Co-op carves its way to top business spot with diverse workforce

ABOVE: Co-op chief executive Simon Stahl, Trevor Kenny, Dan Smith, Keith Caldwell, Steve Fergusson, Charlie Caldwell and John Seccombe. Photo: Contributed

Casino’s largest business has plenty to celebrate.

The Casino Food Co-op is the winner of the Northern Rivers 2022 Regional Business of the Year.

The independent judges praised the Co-op for its passion and commitment to business excellence and for the dedication to a diverse and inclusive workplace where more than 1000 people are employed.

At the awards night at Southern Cross University, the Co-op took out three other categories of Outstanding Business Leader to chief executive Simon Stahl, Excellence in Diversity & Inclusion and Excellence in Sustainability.

The winners will represent the region at the State Business Awards in Sydney on November 18.

The win for the Co-op wasn’t only about the meat industry.

Earlier this month, the Co‐op launched a Reflect Reconciliation Action Plan.

Chairman John Seccombe said the Casino Food Co‐op joins a network of more than 1100 corporate, government, and not‐for‐profit organisations that have made a formal commitment to reconciliation.

A working group for the Reconciliation Action Plan includes Dan Smith, Anne Toohey, Trevor Kenny, Stephen Fergusson, Lisa Walker and Troy Freeburn.

“We engaged Tracey Piccoli a proud Bundjalung woman and artist from Casino to help tell the story of our reconciliation journey,” Mr Seccombe said.

“Tracey is the daughter of Brian Olive, one of our long serving employees here at the co‐operative.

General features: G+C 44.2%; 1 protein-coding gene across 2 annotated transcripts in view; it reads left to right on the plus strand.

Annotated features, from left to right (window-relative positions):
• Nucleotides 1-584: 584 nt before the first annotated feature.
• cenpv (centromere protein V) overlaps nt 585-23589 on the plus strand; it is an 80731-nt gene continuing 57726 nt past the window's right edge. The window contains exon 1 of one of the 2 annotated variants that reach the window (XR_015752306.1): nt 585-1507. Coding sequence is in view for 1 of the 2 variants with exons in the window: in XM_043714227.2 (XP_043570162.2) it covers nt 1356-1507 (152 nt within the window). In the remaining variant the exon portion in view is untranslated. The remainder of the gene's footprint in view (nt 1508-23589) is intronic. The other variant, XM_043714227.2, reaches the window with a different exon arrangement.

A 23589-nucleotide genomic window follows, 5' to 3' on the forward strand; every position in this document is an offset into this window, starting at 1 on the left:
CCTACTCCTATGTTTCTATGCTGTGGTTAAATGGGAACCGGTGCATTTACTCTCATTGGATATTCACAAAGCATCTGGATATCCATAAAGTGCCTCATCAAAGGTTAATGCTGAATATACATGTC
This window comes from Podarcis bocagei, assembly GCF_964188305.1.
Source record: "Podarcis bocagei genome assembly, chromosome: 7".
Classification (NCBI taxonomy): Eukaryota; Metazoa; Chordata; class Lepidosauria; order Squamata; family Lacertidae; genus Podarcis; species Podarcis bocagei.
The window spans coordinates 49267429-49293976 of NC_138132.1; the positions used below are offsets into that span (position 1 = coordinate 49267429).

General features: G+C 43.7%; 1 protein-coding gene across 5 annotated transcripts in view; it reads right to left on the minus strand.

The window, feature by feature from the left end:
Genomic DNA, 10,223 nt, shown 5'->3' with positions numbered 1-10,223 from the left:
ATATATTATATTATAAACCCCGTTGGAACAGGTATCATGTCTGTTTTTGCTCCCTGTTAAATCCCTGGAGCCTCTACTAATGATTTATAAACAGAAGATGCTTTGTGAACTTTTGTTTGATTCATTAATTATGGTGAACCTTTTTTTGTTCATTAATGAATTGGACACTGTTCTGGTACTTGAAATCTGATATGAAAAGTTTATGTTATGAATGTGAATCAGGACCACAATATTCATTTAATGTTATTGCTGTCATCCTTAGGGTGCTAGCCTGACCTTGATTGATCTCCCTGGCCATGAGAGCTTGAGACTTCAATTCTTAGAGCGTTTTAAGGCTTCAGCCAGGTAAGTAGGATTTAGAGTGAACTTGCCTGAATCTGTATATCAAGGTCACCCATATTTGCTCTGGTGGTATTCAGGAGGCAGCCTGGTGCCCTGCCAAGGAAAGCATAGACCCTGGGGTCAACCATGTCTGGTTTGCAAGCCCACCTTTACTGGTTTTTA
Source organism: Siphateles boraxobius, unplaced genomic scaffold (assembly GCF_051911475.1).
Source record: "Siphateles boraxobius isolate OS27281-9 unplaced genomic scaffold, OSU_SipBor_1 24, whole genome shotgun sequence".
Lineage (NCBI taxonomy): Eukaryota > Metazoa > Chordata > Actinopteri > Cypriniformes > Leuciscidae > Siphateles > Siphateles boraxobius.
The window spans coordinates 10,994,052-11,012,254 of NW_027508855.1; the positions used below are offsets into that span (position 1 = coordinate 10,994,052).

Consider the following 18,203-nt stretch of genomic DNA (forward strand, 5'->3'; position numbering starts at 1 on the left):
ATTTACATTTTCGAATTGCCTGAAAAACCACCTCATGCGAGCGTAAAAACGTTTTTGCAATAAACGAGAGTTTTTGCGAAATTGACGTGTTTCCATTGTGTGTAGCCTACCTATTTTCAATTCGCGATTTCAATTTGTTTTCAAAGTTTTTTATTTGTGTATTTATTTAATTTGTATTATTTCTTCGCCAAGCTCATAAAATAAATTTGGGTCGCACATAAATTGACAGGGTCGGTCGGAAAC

“We are delighted with the artwork (she did) which we will treasure for years to come as a reminder of our heritage and region”

The artwork Ms Piccoli did symbolises many things: See the artwork on the banner in photo at the top of the page.

The outer green circle represents everyone’s connection to local Country and the land. The middle red circle represents all people connecting with each other who work at the Co‐op. The orange centre circle represents everyone’s connection to the river. The platypus represents the centre of our community. Our connection to our totem and to the local community people. The four blue circles signifies that we are all connected. 

The Co-op has partnered with TAFE NSW to develop Aboriginal and  Torres Strait Islander Traineeship pathways to employment.

Currently we have 50 Aboriginal and Torres Strait Islander people employed on site, Mr Seccombe said.

Part of the program includes onsite mentoring.

“We will continue to build an inclusive and diverse workforce where everybody’s contribution is valued,” Mr Seccombe said.

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